How a Fictional Snuff Film Fooled Charlie Sheen and Prompted an FBI Probe

In 1991, Charlie Sheen watched Guinea Pig 2: Flower of Flesh and Blood. The horror movie so disturbed the actor that he was sure it was a real snuff film. Few movies have prompted FBI investigations due to their realism, but that’s exactly what happened with Guinea Pig 2.

Written and directed by Hideshi Hino, 1985’s Guinea Pig 2: Flower of Flesh and Blood is the second installment of six Guinea Pig Japanese exploitation gore horror films based on Hino’s manga series. The Guinea Pig series largely centers on circumstances involving graphic violence, torture, mutilation, gore, and murder.

The ‘Guinea Pig’ franchise created plenty of controversies

Guinea Pig 2: Flower of Flesh and Blood is about a woman “kidnapped by an unknown assailant and taken back to his blood-spattered dungeon, where he turns her into a ‘flower of blood and flesh’ through … dismemberment and evisceration,” IMDb explains.

Flower of Flesh and Blood‘s plot revolves around a man (played by Hiroshi Tamura) in a samurai costume who anesthetizes and abducts a woman (Kirara Yūgao). He takes her to his house, where he dismembers her and adds her body parts to a macabre assemblage. The painstaking process in which he slowly kills her created controversy for its barbarity.

The Guinea Pig films garnered further attention for presumedly influencing a serial killer. Tsutomu Miyazaki, whom the Japanese media nicknamed the “Otaku Murderer,” kidnapped and murdered four girls between the ages of 4 and 7 in Tokyo and Saitama Prefecture between 1988 and 1989.

Charlie Sheen made ‘Guinea Pig 2: Flower of Flesh and Blood’ notorious

Charlie Sheen snuff film FBI, Guinea Pig movies, Guinea Pig 2: Flower of Flesh and Blood
Charlie Sheen in 2018 | Sam Tabone/WireImage

Hino’s Guinea Pig movies are intended for cinephiles, a 2009 Vice article explains. His “best work neither appeals to a common sensibility nor tries to.” The article further explains that Hino’s cinema resides someplace between the French psychological thriller drama Irreversible (2002) and a film by Troma Entertainment. But Cannibal Holocaust (1980), directed by Ruggero Deodato, comes closest to Hino’s vision.

Coincidentally, like Deodato, Hino drew attention from the authorities for the realism in Flower of Flesh and Blood. “His work was too violent and way too real to be the work of a sane man,” Vice says. In 1991, Charlie Sheen was rumored to have acquired “a film of Asian origin rumored to contain actual snuff footage,” Snopes explains. Heartily sickened by what he’d seen and convinced it was the real thing, Sheen turned over his copy of the movie to the FBI.

Soon, the film was removed from the retail market, earning it distinctive notoriety. Nevertheless, versions of the Guinea Pig movies — including Flower of Flesh and Blood — were released featuring subtitles. The DVD edition contains a special re-edit as an easter egg, with most of the POV shots and dialogue removed.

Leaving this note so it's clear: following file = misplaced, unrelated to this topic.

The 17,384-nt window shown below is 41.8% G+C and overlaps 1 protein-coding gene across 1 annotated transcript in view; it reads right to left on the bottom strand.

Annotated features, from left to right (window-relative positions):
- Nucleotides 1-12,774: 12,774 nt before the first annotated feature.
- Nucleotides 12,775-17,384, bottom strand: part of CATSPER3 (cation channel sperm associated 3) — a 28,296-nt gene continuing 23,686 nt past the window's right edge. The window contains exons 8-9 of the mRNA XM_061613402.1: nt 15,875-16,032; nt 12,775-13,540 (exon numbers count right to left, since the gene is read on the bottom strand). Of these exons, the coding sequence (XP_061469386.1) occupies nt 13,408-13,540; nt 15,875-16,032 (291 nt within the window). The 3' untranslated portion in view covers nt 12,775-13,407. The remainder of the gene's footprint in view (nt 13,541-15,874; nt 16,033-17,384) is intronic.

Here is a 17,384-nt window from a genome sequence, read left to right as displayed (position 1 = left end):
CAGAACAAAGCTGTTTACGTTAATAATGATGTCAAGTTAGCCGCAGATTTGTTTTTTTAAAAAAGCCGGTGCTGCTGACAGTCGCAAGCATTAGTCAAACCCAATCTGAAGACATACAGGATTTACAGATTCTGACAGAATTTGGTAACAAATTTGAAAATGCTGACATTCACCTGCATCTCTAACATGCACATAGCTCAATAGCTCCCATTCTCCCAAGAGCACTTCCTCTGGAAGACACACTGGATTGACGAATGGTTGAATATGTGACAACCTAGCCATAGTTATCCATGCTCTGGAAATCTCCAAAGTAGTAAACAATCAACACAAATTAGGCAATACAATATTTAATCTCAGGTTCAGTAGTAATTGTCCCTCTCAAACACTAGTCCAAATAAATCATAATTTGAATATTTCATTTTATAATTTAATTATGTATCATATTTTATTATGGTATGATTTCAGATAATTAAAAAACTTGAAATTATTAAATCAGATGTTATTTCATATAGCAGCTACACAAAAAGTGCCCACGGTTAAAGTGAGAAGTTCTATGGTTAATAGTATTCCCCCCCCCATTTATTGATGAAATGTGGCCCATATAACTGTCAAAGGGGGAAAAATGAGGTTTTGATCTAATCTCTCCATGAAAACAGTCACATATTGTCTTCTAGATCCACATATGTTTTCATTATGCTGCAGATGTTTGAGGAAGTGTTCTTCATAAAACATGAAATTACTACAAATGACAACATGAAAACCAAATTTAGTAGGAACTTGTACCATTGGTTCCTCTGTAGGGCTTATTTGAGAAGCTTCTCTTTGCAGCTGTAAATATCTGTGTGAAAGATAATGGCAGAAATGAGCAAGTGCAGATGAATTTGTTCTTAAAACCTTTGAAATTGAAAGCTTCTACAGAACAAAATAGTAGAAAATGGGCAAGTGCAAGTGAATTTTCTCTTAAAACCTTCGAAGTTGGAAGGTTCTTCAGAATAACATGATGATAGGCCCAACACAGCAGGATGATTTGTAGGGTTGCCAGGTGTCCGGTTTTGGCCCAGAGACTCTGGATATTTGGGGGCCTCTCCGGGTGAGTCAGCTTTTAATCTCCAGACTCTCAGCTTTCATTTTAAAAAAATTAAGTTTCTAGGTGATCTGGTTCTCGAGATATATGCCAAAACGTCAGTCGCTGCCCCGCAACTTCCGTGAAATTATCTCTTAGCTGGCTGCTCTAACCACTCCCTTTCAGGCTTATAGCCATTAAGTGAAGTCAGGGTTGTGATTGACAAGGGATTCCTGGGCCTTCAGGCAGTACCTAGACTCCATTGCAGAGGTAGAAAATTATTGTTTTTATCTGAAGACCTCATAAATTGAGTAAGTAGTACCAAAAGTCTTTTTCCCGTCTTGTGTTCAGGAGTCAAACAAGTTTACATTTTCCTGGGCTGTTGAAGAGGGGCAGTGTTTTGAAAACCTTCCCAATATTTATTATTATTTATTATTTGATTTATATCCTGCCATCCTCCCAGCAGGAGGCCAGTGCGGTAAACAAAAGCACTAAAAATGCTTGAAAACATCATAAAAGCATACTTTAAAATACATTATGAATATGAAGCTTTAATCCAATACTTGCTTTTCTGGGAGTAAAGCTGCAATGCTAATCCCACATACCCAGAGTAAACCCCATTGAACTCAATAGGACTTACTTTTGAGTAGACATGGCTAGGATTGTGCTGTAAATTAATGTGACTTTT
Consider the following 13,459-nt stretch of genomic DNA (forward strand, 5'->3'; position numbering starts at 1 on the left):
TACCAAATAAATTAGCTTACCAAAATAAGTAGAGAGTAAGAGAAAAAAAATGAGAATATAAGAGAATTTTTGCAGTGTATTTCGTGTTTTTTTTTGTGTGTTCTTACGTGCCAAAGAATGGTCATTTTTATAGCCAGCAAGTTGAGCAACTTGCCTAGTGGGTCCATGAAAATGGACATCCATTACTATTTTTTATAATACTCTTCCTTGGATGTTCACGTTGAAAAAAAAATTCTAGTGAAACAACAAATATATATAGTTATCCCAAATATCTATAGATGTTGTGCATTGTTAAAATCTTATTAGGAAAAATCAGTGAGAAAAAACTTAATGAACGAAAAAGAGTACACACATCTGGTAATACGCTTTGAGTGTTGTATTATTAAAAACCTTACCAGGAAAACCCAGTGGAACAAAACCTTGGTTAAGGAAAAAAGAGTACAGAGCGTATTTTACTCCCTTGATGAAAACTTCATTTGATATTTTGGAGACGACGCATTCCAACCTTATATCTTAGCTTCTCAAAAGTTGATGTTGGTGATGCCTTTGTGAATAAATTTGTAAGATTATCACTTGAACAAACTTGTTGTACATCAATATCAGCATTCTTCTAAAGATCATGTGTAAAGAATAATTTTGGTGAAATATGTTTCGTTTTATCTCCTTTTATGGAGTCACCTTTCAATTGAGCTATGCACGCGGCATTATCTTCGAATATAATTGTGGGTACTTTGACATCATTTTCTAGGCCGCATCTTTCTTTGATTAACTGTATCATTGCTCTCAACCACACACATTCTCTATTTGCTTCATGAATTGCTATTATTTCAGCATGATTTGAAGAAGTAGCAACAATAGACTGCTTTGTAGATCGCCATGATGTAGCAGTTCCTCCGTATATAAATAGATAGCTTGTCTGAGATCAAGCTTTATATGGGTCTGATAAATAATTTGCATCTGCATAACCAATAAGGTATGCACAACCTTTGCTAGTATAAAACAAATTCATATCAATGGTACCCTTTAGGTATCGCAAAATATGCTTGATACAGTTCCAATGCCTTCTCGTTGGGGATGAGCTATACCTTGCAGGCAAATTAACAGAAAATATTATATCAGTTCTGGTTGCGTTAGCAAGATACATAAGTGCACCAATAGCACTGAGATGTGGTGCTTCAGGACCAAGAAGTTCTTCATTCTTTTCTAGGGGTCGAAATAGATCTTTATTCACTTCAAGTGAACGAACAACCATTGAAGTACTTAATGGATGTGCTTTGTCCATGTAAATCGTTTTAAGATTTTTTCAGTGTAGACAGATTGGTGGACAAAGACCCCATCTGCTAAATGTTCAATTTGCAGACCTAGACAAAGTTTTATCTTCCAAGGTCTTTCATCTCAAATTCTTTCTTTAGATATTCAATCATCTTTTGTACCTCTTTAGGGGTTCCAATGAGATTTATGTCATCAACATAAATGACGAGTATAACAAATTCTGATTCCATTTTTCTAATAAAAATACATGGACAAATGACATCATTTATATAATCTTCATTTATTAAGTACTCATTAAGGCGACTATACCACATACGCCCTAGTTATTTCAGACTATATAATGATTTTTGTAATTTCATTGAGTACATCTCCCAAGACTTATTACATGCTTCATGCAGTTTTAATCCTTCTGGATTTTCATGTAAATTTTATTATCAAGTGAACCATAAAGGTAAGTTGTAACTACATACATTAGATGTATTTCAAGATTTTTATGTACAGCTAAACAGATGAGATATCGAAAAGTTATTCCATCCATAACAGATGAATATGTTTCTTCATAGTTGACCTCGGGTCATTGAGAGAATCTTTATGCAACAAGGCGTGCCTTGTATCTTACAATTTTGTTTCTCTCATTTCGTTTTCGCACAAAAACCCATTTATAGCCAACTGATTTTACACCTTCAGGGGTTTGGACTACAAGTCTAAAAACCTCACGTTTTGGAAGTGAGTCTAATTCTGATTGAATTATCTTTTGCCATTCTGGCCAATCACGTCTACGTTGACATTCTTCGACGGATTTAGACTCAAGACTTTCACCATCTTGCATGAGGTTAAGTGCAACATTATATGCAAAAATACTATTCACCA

Flower of Flesh and Blood in particular features scenes with doctored picture quality, simulating multiple-generation bootlegged video resembling a genuine snuff film. That’s likely why the FBI didn’t drop its investigation until the filmmaker illustrated the special effects that emulated the gore. Hino considered Sheen reporting the film to the FBI and its removal from the market to be “a great success,” the filmmaker told Vice.

Nonetheless, Snopes points out plenty of other films rumored to be snuff films. They include Snuff (1976), Faces of Death (1978), and mythical snuff films purportedly recorded by various serial killers. That’s not to say genuine snuff films don’t exist, because they do. The “Dnepropetrovsk maniacs” from Ukraine and Luka Magnotta from Canada filmed their crimes.

What reviewers had to say about ‘Flower of Flesh and Blood’

Viewer ratings and reviews of Guinea Pig 2: Flower of Flesh and Blood on IMDb vary considerably, with ratings as low as one out of 10 stars. Of course, several cinephiles, knowing the film’s worth, gave it 10 stars. As for those who gave it one star because giving zero stars wasn’t an option, their reviews say it all.

“Unbearable. A hell. Impossible not to cover your face. And the author goes and dedicates it to his mother,” one single-star reviewer wrote.

A two-star reviewer added, “There is no characterization, and I think the cinematography is poor … We don’t know anything about any of the characters. It’s hard to watch the gore when there isn’t a compelling story.”

But a viewer who gave the film 10 stars wrote, “This is a film about absolute destruction of the human body. It’s one for people who are into hardcore gore only. The film was shot on super 8, so it has a real gritty feel from start to finish … The special effects are INSANE!!! I’ve honestly never seen anything so horrifically real in a horror film before.”

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